Following their exploits with Alex Ranarivelo’s American Wrestler: The Wizard, producer Ali Afshar and actor George Kosturos brace for more fictional territory under the stewardship of filmmaker Shaun Piccinino. Their latest effort, American Fighter, returns Afshar’s on-screen persona, Ali Jahani, back on camera for a more martial arts-tinged, revved up sequel that welcomes Tom Flanagan into the fray, and actor and BJJ blackbelt, Sean Patrick Flanery.
It’s 1981 and George Lucas’ Star Wars has long since become a burgeoning franchise hit. On the other side of the world, the deadly Iran Revolution is underway, and at the behest of his father, Ali has long since relocated to California to live with his Uncle. One day, the two head to the airport where Ali is expected to finally reunite with his family until things take a dark turn. With his mother trapped in Tehran and held against her will, and no legal methods available to have his mother brought over, Ali and his college roommate, Ryan (Bryan Craig), are forced to seek a more unconventional route from a network of individuals.
The catch? Ali will need at least $30,000 with at least half the amount up front to retain their services. After several failed bouts at job hunting in addition to pawning personal belongings and selling his car, he manages to fork over just enough to keep his efforts afloat. With nowhere to turn, Ryan puts Ali onto the innerworkings of an illegal underground fight circuit run by McClellen (Flanagan). The introduction is a little rough coming in, though a small, victorious row with another fighter eventually puts Ali in McClellen’s good graces.
It’s a double life from then on for Ali, however, as he’s pressured to maintain appearances for both his wrestling coach (Kevin Porter), and new girlfriend, Heidi (Allison Paige). The turn over is good at first with Ali winning more and more fights with help from Ryan who trains him, and also competes for Ali’s sake. Their string of luck hits an unfortunate snag though with McClellan looking to profiteer from Ali’s next fight which, in Ali’s prideful mind, thinks will be as easy a win as all the others.
The move also turns out to be a timely offering with time running out for Ali’s mother who is both ailing and caught in the crossfire of war and upheaval in the Middle East. It’s only a matter of time then until McClellen shows his true colors having deployed an alpha-level Muay Thai fighter named Bas (Eddie Davenport) to put Ali in his place, effectively conning him out of his money. When Ryan is rendered unconcious hospitalized for retaliating and Ali seeks retribution, he finds an unlikely ally in Duke (Flanery), the arena’s one-man clean-up crew and a former champion himself with a bum leg and his own afflictions.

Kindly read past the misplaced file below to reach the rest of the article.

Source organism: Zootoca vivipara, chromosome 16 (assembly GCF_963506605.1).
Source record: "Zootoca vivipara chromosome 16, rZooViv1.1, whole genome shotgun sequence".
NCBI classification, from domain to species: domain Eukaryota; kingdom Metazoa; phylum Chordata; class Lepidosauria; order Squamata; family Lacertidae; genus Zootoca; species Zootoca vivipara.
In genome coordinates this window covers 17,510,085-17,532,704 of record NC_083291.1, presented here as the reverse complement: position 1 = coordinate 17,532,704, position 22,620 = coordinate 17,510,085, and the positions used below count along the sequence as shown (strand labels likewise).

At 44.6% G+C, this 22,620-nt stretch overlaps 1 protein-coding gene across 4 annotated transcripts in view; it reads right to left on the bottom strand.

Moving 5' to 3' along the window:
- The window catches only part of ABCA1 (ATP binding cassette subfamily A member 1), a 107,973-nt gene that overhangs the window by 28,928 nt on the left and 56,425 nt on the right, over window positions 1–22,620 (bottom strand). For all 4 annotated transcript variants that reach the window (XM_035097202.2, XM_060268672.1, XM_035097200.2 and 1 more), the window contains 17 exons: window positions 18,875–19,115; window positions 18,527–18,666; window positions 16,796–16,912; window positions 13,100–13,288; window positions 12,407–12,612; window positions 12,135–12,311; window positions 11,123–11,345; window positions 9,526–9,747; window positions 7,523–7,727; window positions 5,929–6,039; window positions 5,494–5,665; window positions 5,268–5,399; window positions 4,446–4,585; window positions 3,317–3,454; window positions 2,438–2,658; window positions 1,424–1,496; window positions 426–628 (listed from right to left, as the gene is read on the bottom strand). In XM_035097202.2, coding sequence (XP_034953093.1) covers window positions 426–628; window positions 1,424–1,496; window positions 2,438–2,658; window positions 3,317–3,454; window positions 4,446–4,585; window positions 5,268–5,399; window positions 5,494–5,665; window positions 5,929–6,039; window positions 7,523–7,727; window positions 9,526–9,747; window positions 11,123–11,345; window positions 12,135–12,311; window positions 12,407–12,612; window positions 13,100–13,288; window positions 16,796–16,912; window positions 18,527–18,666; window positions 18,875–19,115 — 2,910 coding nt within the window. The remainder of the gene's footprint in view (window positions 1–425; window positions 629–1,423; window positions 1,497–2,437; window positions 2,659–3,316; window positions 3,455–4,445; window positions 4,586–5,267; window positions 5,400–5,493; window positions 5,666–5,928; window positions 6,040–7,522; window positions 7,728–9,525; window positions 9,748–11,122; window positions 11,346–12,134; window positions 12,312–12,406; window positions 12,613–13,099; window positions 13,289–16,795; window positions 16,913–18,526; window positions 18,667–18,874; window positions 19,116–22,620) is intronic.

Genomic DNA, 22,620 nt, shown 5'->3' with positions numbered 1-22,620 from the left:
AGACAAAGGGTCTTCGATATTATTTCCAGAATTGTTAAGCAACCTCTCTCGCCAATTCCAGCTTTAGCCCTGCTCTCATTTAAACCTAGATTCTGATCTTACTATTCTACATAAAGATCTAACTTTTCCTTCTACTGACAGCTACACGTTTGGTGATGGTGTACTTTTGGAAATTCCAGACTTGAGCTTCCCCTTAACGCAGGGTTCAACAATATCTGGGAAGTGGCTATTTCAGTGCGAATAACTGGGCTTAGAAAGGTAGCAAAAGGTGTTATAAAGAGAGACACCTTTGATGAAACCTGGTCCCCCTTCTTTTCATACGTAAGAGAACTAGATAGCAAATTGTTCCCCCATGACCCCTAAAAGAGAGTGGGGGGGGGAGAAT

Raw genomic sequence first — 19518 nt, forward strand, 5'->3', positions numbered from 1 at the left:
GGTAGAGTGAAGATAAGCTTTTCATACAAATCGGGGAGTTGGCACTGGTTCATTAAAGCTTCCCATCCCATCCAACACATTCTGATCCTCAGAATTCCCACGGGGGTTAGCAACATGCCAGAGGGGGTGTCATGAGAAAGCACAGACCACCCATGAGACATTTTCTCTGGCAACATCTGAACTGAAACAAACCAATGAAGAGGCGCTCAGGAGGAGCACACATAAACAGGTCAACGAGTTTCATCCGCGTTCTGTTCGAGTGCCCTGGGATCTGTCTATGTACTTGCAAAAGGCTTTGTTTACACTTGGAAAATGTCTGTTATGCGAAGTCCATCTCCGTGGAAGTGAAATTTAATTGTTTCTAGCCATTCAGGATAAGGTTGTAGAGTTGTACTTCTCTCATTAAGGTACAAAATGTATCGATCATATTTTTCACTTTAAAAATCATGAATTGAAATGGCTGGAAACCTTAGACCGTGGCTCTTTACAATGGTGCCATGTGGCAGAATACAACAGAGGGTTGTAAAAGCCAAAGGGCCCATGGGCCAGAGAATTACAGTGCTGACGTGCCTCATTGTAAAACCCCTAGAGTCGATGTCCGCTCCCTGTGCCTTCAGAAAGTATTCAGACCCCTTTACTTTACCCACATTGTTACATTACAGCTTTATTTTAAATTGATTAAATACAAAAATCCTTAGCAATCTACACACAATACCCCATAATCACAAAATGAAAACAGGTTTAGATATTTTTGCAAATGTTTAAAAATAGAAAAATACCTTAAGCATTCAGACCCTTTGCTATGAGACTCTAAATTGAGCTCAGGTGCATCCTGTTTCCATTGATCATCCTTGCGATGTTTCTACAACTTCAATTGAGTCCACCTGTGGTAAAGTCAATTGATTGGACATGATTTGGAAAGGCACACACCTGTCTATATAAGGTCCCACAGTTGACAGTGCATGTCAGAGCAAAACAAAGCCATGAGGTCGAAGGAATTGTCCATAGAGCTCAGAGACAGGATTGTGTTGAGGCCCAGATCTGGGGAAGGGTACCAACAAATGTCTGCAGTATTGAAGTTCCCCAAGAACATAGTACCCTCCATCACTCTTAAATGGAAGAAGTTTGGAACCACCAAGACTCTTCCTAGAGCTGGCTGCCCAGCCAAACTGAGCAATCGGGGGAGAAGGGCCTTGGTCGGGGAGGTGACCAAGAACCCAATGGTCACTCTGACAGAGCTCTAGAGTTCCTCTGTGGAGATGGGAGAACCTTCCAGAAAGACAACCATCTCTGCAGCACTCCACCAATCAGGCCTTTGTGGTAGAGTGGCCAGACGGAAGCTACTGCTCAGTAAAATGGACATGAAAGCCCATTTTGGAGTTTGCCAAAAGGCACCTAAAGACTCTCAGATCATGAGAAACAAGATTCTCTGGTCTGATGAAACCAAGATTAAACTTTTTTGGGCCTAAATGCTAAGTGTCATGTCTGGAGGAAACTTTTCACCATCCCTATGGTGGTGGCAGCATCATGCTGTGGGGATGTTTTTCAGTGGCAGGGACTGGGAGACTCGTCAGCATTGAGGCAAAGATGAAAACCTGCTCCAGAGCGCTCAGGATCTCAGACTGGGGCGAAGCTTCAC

Piccinino has come a long way since 2004’s The Bloodletting and his 2012 sophomore indie riff on the British gangster genre, The Lackey. He’s all but continued to hone in his craft on both sides of the lens and it shows in American Fighter, host to solid performances across the board from our cast.
Writers Piccinino and co-scribe Carl Morris craft a palpable snapshot of American suburbia in the early 1980s, healthily inclusive on the subject of racism which Ali still faces in many aspects of his life. Craig brings out his best as Ryan, instilling ample levity in his requisite support next to the role of Ali both in and out of the ring, along with actress Paige whose role as Heidi enlists a charming, winsome romantic arc that eventually stumbles a bit due to Ali’s cause.
Flanagan and Flanery are terrific as opposites Duke and McClellen as the film’s exploration of their shared tragic co-pilot’s Ali’s story, especially with Flanery taking the mantle as Ali’s trainer in the third act. Part of the thrill here, in particular with the role of Duke who often tries to wisen Ali to see past his own hubris, is seeing how their on-screen courtship turns into a purposeful, like-minded partnership aligned with a common and righteous goal in exacting some justice.
Several fans of Piccinino’s work under the auspices of Bat In The Sun and Truly Indie Studios will recognize the likes of actor Kevin Porter who cameos in two scenes as Ali’s semi-tolerant wrestling coach, as well as actor and bodybuilder Guy Grundy midway into the film as one of the fight circuit’s meaty competitors.
American Fighter will undoubtedly be a slightly more commercial outing with its inclusion of MMA-infused fight and stunt coordination courtesy of Noel Vega. The action is competenly shot and edited with performed by our cast, even including Piccinino who gets in a few knockout seconds of his own. Kosturos’ post-American Wrestler applications in physical acting come as a plus in shaping his character in both script and screenfighting.
What you get with American Fighter is lean, smart and enthralling action drama with enough heart and gravitas to keep you rooting for the underdog. With American Fighter, brings a new face of action stardom with Kosturos in perfect form, and for a crowd at Fantasia that should make a for a fine debut, espeically for folks who’ve seen Rocky and Star Wars and love a good old-fashioned training montage.